6. Pecorino, Paul, 1999. "The effect of group size on public good provision in a repeated game setting," Journal of Public Economics, Elsevier, vol. 72(1), pages 121-134, April.
  7. Mailath, George J. & Obara, Ichiro & Sekiguchi, Tadashi, 2002. "The Maximum Efficient Equilibrium Payoff in the Repeated Prisoners' Dilemma," Games and Economic Behavior, Elsevier, vol. 40(1), pages 99-122, July.
  8. Aoyagi, Masaki, 1996. "Reputation and Dynamic Stackelberg Leadership in Infinitely Repeated Games," Journal of Economic Theory, Elsevier, vol. 71(2), pages 378-393, November.
  9. Ehud Lehrer & Ady Pauzner, 1999. "Repeated Games with Differential Time Preferences," Econometrica, Econometric Society, vol. 67(2), pages 393-412, March.
  10. Fudenberg, Drew & Maskin, Eric, 1986. "The Folk Theorem in Repeated Games with Discounting or with Incomplete Information," Econometrica, Econometric Society, vol. 54(3), pages 533-54, May.
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Cited by:
  1. Alexander E. Saak, 2012. "Collective Reputation, Social Norms, and Participation," American Journal of Agricultural Economics, Agricultural and Applied Economics Association, vol. 94(3), pages 763-785.
  2. Paul Pecorino & Akram Temimi, 2007. "Public good provision in a repeated game: The role of small fixed costs of participation," Public Choice, Springer, vol. 130(3), pages 337-346, March.
  3. Wiktor Adamowicz & Michel Hanemann & Joffre Swait & Reed Johnson & David Layton & Michel Regenwetter & Torsten Reimer & Robert Sorkin, 2005. "Decision Strategy and Structure in Households: A “Groups” Perspective," Marketing Letters, Springer, vol. 16(3), pages 387-399, December.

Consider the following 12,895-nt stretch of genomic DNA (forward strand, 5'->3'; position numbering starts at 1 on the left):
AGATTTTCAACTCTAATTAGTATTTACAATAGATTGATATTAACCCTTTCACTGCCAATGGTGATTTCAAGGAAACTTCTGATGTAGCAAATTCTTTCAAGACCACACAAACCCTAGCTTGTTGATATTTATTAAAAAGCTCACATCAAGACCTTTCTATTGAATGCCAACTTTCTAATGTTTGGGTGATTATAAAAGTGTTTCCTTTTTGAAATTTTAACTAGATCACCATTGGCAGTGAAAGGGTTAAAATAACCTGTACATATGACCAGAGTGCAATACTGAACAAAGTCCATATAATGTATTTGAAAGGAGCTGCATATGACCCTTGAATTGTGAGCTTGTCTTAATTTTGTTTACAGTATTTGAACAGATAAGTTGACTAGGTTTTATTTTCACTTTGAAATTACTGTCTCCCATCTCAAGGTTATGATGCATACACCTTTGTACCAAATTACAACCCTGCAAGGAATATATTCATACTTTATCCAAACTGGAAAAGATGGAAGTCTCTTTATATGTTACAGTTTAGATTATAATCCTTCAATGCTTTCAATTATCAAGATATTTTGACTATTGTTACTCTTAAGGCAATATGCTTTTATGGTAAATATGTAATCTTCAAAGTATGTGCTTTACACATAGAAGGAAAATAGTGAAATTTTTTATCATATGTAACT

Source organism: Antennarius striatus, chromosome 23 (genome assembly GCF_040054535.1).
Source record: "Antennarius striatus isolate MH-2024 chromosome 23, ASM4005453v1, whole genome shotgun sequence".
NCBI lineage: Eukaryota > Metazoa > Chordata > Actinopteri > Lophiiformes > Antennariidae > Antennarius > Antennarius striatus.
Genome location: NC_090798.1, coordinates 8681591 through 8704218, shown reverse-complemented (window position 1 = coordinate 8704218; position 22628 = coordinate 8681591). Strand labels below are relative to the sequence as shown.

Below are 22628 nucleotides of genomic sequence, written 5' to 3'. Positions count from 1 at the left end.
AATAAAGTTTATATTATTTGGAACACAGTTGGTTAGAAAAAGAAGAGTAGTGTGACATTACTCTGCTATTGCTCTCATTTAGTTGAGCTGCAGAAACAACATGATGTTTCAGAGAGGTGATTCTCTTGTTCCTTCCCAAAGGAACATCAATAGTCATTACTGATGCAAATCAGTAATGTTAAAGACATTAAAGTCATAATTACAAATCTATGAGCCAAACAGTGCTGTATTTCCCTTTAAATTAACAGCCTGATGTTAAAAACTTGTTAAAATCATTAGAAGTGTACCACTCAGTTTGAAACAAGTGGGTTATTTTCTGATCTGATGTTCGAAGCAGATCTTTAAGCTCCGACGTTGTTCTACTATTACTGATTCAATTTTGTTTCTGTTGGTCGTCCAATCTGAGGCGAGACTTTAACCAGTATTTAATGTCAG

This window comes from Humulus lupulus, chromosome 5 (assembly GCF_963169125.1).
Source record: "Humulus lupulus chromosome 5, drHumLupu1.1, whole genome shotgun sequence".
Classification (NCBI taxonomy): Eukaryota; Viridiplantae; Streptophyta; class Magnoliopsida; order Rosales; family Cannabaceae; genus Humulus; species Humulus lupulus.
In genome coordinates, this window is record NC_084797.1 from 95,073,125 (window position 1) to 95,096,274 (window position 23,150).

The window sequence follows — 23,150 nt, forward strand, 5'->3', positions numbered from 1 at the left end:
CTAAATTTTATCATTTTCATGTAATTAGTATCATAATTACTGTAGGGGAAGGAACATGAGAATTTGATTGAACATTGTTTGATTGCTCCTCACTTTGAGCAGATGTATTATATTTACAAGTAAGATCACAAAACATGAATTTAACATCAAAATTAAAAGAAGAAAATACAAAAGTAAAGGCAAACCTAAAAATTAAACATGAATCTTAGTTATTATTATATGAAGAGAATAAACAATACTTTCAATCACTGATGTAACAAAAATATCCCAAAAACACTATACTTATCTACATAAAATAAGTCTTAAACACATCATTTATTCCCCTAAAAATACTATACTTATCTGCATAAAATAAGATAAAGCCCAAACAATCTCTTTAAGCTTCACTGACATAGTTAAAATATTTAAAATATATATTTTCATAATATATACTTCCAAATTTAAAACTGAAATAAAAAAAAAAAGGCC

4. Andrea Galeotti & Miguel Mel�ndez, 2004. "Exploitation and Cooperation in Networks," Tinbergen Institute Discussion Papers 04-076/1, Tinbergen Institute.
  5. Juan Escobar, 2008. "Cooperation and Self-Governance in Heterogeneous Communities," Discussion Papers 07-038, Stanford Institute for Economic Policy Research.
  6. Andrea Galeotti & Miguel Mel�ndez, 2004. "Exploitation and Cooperation in Networks," Tinbergen Institute Discussion Papers 04-076/1, Tinbergen Institute.
  7. Elias Asproudis, 2011. "Revisiting environmental groups and members’ behaviour: budget, size and (im)pure altruism," Environmental Economics and Policy Studies, Society for Environmental Economics and Policy Studies - SEEPS, vol. 13(2), pages 139-156, June.
  8. Roger Lagunoff & Matthew Haag, 2002. "One Size and Structure of Group Cooperation," Working Papers gueconwpa~02-02-05, Georgetown University, Department of Economics.
  9. Fon, Vincy & Parisi, Francesco, 2008. "Role-reversibility, stochastic ignorance, and social cooperation," Journal of Behavioral and Experimental Economics (formerly The Journal of Socio-Economics), Elsevier, vol. 37(3), pages 1061-1075, June.
  10. Bowen, T. Renee & Zahran, Zaki, 2009. "On Dynamic Compromise," Research Papers 2020, Stanford University, Graduate School of Business.